The Tampa Bay Rays are coming off one of their most successful seasons in franchise history. That means they will be looking to replicate this success in a full, 162-game campaign. The Rays totally shocked the baseball world, beating the Yankees to reach the World Series for the second time in their 22-year history. Moreover, Tampa Bay lost the matchup for the Commissioner’s Trophy to the Dodgers in six games.
The upcoming offseason and free-agency period don’t pose a serious threat to the team’s core. There are exceptions but the club doesn’t have to deal with many important departures. The most notable, however, is their star pitcher Charlie Morton, whose absence could leave a massive hole in the starting rotation. The Rays will also have to decide on whether to bring back relievers such as Chaz Roe, Oliver Drake, and Aaron Loup. Meanwhile, catcher Mike Zunino seems highly unlikely to have a future in St. Petersburg. This leaves the Rays with virtually no pool of players to choose from at the position.
These are the most noticeable challenges Tampa Bay will face to retain the team that won the American League pennant in 2020. However, it’s no secret that there are other crucial components that need a lot of work, like the lineup. Here is how the Rays might deal with each of their three most notable needs heading into what promises to be a long 2020/2021 MLB offseason.
The situation: Tampa Bay’s starting pitching stood strong yet again in 2020, providing a spark en route to a World Series appearance. The Rays’ starters accumulated an ERA of 3.77, ranking seventh in Major League Baseball. Heading into the transaction period, the situation is not particularly gloomy. The core, consisting of Tyler Glasnow, Blake Snell, and Ryan Yarbrough, will be staying put at least until 2024.
However, Charlie Morton has hit the free-agent market and promises to have a lot of demand, leaving the Rays with little chance to land the former Houston Astro. The past five years have seen a significant upward tick in Morton’s performance. He reached two All-Star games, one of which was with Tampa in his last full season. Furthermore, he has averaged 9.9 K/9 or more in each of his last three years. In 2020, Morton managed to walk his fewest batters per nine innings since 2012 with 2.4. Throughout nine starts, Morton posted a 4.74 ERA but clearer evaluation shows this figure probably would have stabilized during a full campaign.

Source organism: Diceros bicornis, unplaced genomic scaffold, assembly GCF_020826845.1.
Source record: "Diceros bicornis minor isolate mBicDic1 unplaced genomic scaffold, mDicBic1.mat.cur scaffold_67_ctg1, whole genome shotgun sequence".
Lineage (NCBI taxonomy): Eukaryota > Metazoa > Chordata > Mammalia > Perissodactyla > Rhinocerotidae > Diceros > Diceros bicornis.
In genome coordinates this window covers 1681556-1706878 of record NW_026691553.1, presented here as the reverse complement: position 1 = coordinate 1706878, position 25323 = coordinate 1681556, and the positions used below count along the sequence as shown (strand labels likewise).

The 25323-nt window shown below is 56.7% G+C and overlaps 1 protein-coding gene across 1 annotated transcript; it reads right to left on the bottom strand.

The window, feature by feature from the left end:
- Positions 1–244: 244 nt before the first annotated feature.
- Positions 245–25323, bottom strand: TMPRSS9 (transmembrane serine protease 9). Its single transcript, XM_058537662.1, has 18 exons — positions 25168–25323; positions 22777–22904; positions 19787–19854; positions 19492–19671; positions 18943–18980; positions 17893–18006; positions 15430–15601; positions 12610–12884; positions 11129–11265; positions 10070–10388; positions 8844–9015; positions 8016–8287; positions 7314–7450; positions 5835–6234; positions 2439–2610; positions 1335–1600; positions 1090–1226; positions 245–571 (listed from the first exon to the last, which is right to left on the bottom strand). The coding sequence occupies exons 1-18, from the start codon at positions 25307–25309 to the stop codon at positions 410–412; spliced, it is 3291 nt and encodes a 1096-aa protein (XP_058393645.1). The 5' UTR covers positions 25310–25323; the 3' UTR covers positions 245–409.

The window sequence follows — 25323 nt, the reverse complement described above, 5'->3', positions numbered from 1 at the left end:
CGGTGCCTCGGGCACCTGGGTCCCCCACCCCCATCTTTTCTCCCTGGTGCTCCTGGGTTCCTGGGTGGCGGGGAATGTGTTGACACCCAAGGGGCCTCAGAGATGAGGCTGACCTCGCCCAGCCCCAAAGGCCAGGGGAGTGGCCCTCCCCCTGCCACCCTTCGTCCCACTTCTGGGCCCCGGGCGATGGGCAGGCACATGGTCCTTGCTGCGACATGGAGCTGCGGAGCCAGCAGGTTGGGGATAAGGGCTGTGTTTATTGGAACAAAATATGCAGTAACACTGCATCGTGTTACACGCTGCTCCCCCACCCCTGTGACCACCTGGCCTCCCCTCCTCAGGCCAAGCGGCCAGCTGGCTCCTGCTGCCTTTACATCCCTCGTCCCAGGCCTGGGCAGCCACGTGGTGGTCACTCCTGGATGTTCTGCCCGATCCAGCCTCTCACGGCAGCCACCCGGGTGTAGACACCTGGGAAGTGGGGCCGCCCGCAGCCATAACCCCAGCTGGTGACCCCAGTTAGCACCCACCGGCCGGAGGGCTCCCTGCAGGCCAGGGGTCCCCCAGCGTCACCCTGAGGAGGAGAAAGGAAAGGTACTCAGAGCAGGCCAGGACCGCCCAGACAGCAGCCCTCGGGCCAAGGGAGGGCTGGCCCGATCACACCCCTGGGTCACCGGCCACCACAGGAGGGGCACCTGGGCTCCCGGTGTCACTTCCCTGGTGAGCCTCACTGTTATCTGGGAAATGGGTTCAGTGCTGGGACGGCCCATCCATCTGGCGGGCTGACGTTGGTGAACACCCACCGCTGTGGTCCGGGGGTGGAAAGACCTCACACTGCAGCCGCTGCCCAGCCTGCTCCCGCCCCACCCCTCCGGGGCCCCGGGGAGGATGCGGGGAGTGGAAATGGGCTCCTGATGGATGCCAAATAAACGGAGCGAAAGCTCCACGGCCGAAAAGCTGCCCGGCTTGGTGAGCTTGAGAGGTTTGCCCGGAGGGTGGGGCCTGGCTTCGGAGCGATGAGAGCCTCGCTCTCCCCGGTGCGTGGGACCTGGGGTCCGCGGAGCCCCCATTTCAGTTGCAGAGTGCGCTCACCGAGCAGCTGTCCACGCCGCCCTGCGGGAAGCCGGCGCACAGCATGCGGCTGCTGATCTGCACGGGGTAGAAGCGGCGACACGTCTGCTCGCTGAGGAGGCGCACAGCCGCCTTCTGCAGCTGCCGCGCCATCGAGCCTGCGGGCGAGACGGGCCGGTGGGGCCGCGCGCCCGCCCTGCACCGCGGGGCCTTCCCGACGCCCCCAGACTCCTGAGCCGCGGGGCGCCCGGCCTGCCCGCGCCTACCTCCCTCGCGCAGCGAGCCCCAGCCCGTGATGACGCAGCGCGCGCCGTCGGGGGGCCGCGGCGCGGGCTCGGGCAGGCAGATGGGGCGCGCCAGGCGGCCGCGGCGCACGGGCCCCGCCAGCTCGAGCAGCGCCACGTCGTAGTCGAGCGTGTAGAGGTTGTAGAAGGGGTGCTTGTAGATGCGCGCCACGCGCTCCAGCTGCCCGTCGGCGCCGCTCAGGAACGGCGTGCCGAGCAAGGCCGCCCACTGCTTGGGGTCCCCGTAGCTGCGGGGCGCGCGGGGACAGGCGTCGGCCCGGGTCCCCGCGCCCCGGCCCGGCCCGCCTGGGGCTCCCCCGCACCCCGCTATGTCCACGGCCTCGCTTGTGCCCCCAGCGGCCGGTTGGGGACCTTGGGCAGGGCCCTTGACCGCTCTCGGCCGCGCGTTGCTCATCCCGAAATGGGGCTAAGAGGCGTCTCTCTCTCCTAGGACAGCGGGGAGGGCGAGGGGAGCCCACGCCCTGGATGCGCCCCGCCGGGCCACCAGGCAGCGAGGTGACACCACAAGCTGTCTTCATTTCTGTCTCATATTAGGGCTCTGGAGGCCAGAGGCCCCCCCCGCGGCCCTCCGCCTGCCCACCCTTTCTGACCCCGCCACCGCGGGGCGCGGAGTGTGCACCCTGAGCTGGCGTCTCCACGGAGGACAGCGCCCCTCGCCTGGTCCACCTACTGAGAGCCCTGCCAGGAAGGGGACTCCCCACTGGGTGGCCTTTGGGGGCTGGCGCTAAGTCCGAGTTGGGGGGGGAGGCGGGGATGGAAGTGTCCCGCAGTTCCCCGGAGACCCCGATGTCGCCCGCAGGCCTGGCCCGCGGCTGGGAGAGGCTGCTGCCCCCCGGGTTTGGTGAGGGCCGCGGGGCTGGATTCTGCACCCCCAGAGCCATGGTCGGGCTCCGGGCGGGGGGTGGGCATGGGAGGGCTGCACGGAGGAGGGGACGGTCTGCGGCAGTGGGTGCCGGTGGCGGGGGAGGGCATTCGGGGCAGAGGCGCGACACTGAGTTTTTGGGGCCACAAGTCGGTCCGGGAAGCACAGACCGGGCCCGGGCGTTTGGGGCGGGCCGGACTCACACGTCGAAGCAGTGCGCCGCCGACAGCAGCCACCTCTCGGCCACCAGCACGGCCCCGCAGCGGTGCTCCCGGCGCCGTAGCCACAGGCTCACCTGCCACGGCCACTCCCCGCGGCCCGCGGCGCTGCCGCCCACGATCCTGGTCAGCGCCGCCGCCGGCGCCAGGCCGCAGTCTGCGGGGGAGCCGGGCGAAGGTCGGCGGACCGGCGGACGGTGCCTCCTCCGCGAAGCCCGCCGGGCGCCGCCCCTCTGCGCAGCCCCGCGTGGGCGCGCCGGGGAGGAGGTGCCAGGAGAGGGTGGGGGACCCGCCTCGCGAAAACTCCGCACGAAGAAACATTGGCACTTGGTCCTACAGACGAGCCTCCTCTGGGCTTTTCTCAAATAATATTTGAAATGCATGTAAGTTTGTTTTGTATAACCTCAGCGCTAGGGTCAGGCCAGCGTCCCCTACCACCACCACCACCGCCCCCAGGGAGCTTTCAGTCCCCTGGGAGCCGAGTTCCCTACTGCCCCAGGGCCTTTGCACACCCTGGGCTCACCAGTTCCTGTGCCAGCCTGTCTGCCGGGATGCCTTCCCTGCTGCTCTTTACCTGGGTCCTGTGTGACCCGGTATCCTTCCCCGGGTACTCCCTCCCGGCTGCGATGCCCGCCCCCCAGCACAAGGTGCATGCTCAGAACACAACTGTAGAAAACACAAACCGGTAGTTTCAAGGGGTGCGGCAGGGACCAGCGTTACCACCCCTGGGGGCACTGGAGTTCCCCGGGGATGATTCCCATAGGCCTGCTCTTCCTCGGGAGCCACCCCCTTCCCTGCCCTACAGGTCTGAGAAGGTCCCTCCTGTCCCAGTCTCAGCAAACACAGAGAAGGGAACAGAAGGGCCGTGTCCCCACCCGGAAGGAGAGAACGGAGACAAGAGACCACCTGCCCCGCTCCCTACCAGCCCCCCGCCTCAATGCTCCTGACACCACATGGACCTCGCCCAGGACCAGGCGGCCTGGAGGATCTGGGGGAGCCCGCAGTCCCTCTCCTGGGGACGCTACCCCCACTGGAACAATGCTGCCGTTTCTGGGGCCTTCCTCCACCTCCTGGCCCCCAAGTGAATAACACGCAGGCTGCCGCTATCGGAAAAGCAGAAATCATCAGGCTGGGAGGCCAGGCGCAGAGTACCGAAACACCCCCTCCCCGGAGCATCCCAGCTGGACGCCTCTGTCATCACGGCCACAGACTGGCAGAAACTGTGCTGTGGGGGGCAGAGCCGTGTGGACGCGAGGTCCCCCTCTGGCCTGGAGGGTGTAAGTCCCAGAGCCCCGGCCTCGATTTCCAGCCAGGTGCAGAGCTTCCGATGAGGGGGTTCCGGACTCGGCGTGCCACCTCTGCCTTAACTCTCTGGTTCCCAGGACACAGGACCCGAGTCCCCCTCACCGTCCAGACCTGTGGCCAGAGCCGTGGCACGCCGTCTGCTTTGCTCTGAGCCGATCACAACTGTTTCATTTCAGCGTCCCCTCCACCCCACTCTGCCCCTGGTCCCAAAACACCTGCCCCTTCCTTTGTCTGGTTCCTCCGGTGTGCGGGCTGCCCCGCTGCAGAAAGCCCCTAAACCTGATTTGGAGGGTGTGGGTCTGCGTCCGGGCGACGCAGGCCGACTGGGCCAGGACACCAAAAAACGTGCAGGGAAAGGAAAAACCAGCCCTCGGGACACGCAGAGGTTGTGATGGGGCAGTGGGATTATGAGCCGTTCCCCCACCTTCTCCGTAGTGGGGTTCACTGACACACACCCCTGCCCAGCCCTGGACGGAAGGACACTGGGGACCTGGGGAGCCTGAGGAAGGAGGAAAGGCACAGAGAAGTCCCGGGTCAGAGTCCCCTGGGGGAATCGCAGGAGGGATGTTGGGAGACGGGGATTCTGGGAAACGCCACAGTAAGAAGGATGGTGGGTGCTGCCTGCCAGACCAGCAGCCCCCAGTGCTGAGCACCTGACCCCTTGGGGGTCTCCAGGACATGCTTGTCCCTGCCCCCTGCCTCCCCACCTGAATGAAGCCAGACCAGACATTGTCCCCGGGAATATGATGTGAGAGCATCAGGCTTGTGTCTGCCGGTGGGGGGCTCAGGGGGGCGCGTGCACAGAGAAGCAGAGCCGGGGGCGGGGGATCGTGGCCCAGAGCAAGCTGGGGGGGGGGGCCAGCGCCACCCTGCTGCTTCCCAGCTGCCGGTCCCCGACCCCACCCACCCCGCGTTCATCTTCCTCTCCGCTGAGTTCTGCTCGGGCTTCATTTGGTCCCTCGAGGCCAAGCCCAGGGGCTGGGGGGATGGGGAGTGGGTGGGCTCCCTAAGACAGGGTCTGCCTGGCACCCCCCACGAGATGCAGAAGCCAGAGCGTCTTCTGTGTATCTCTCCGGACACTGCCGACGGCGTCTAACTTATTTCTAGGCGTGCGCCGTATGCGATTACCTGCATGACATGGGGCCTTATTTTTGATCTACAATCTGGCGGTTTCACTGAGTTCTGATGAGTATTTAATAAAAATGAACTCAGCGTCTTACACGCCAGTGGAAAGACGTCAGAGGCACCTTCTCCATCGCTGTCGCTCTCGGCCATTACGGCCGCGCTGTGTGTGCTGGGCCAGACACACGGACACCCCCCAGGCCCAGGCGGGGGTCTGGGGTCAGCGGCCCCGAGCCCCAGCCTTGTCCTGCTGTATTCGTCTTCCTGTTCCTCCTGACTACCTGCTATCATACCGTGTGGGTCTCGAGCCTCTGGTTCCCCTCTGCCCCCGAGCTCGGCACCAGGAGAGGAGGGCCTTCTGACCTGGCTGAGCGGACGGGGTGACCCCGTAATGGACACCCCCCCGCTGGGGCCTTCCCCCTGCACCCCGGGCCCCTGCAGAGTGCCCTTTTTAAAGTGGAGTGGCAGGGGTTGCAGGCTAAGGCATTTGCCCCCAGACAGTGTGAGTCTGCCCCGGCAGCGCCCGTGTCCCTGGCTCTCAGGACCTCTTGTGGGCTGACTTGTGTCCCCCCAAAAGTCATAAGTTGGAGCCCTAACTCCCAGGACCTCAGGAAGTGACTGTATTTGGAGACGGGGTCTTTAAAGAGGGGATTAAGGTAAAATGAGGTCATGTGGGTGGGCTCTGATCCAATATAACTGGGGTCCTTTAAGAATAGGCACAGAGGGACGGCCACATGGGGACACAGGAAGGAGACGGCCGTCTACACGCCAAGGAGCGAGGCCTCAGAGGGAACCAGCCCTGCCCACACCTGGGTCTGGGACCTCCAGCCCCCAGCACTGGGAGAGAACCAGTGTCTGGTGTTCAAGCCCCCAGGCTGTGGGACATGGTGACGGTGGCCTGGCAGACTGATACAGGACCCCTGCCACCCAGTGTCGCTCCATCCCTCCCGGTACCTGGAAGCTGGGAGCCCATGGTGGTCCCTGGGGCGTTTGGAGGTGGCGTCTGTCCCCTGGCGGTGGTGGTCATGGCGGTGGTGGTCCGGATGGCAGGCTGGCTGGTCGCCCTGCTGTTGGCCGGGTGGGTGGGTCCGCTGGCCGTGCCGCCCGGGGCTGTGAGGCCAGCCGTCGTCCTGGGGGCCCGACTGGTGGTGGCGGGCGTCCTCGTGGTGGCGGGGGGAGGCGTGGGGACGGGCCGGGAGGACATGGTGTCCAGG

If they don’t get Morton back, the Rays will have to rely on Josh Fleming as a No. 4 starter. This poses a serious danger to one of the team’s strengths heading into a full 2021 campaign.
The solution: Mike Minor
Minor was very solid as the Rangers’ ace during his two seasons in Arlington. Texas even thought of trading him last winter as his price was very high after he posted a 3.59 ERA in 2019. A brutal 2020 short-season showing saw his ERA skyrocket to 5.56, including 5.60 in seven starts before his trade to Oakland. This drove his price down considerably and that’s a terrific piece of news for the Rays. According to Spotrac, he is worth about $10 million per year. That makes him 33 percent cheaper than Morton was in 2018.